A New York advocacy group asked the Federal Reserve to bar Fulton Financial Corp. from taking over Howard County's Columbia Bancorp, alleging Fulton discriminates against minority borrowers.

Based on its analysis of home loan data released by Lancaster, Pa.-based Fulton, Inner City Press/Fair Finance Watch said Fulton's subsidiaries in the Washington; Richmond; Elkton, Md.; and Virginia Beach regions show a pattern of denying home loans to minorities and charging higher rates to those who do get loans.

ICP said that black borrowers in Virginia Beach were denied home purchase loans 12.3 times more frequently than white borrowers and that in Richmond, black borrowers were rejected four times more often than whites. In the Washington area, Fulton's Resource Bank in 2004 made higher-cost home mortgages to blacks 3.9 times more frequently than whites, ICP said.

"We take allegations of this type very seriously," said Laura J. Wakeley, a Fulton spokeswoman. "But we also feel that there are two sides to every story, and we'll be sharing our response with the proper federal banking authorities. Fulton does not discriminate in any way in any of our lending practices."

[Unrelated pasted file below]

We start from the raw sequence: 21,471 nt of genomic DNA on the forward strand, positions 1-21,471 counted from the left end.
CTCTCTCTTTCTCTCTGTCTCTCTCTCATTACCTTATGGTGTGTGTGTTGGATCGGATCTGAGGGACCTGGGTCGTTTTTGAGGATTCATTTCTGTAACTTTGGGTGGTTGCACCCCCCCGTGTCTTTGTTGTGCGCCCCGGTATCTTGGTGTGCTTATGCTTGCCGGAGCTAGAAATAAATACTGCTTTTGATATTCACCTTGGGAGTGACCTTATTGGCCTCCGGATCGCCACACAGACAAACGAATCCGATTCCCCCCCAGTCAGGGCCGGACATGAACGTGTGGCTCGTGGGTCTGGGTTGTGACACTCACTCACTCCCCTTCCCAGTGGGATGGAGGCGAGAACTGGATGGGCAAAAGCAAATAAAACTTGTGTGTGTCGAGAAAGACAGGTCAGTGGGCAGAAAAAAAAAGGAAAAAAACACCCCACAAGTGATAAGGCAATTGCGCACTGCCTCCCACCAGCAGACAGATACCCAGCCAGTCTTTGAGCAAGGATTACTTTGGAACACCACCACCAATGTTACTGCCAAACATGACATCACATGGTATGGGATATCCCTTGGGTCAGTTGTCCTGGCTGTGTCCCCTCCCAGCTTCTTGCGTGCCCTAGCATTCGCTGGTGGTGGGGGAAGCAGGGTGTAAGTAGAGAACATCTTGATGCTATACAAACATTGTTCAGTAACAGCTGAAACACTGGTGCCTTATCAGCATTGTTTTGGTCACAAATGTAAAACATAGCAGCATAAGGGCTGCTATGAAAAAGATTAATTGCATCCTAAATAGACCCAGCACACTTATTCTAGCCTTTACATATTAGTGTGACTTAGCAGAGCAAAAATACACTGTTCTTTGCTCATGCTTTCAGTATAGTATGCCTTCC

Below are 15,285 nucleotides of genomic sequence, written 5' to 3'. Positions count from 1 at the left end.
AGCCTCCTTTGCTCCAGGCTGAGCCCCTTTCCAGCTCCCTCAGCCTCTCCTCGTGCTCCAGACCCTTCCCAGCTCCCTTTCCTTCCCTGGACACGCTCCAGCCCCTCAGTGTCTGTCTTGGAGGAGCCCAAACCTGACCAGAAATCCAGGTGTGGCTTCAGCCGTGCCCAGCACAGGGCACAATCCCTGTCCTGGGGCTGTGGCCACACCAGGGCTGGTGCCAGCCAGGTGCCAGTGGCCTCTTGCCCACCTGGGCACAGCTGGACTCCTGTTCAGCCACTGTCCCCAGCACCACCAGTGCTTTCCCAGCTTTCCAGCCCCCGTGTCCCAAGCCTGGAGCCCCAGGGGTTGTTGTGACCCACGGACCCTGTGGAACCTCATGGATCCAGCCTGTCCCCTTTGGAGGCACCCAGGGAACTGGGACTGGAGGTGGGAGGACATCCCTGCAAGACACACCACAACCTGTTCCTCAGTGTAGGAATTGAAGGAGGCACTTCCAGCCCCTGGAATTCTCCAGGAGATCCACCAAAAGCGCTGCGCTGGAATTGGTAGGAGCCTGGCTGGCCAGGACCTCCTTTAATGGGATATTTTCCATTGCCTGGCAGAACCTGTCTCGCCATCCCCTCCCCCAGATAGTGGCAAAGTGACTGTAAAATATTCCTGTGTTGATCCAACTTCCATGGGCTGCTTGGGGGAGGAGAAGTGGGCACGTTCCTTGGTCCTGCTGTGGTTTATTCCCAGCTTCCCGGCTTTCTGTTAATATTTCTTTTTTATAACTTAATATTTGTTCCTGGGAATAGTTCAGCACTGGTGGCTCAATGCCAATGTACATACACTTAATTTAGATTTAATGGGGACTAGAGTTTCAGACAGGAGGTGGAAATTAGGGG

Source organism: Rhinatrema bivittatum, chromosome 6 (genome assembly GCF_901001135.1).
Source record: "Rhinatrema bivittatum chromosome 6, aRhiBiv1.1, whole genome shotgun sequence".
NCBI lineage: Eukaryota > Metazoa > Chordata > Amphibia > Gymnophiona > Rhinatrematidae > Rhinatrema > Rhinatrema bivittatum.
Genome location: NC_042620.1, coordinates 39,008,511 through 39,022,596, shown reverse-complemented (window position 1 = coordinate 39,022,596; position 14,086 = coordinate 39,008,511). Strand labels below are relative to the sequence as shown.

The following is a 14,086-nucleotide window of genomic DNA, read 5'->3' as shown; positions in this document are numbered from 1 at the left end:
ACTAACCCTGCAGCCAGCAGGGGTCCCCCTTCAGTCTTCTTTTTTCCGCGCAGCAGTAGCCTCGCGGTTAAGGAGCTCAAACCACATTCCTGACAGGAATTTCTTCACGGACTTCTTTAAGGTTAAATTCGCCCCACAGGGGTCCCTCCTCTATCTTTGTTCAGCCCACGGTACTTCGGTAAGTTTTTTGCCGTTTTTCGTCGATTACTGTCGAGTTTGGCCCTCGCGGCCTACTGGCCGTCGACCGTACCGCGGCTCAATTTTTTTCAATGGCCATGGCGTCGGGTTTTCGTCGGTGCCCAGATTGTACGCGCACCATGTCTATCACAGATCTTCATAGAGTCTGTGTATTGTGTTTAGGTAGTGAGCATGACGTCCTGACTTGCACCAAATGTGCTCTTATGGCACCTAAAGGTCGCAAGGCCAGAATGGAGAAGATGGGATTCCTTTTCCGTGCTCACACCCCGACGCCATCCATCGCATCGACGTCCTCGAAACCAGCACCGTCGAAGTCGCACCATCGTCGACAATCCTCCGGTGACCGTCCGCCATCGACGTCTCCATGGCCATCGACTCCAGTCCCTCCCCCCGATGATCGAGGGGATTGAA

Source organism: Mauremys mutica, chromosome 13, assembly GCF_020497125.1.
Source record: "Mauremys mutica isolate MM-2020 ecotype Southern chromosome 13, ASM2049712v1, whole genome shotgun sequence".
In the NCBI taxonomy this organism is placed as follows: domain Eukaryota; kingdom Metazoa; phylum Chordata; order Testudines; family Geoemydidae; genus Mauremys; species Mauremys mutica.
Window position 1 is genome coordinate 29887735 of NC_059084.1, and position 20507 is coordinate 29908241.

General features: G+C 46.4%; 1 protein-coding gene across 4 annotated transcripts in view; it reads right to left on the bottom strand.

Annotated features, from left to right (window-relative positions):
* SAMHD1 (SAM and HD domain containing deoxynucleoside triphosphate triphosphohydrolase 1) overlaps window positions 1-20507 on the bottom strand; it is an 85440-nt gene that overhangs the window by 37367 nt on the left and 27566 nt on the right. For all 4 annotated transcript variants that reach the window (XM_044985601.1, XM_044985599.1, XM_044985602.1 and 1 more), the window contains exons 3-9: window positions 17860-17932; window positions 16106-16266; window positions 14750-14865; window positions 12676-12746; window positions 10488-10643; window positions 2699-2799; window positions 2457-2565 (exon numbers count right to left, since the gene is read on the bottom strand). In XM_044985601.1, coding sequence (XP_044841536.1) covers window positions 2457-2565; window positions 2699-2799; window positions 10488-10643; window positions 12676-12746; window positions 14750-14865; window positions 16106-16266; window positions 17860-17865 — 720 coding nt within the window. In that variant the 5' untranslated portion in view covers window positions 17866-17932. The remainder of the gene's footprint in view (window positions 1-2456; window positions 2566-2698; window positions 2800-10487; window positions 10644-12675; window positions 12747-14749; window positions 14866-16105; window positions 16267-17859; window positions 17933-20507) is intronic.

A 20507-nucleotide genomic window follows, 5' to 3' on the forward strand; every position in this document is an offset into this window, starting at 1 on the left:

ICP, which advocates for more and cheaper access to financial services for poor and minority consumers, is one of several such groups using newly disclosed home mortgage data to argue that banks and thrifts are systematically discriminating against minorities. Bankers say the new home mortgage data, however, does not include other factors, such as past payment history, that could explain mortgage-lending patterns to minorities.

Fulton is seeking to acquire Columbia, which has the dominant market share in wealthy Howard County, as well as several branches in Prince George's and Montgomery counties, for about $313 million. ICP's letter asking the Federal Reserve to reject the takeover was reported in Tuesday's Baltimore Sun.

Fulton, which has more than $12 billion of assets, has amassed 223 branches in recent years through series of small mergers in Pennsylvania, Maryland, Delaware, New Jersey and Virginia.

"Fulton Financial has been expanding by purchases of relatively small banks with, ICP contends, insufficient scrutiny by the Federal Reserve Board," ICP said.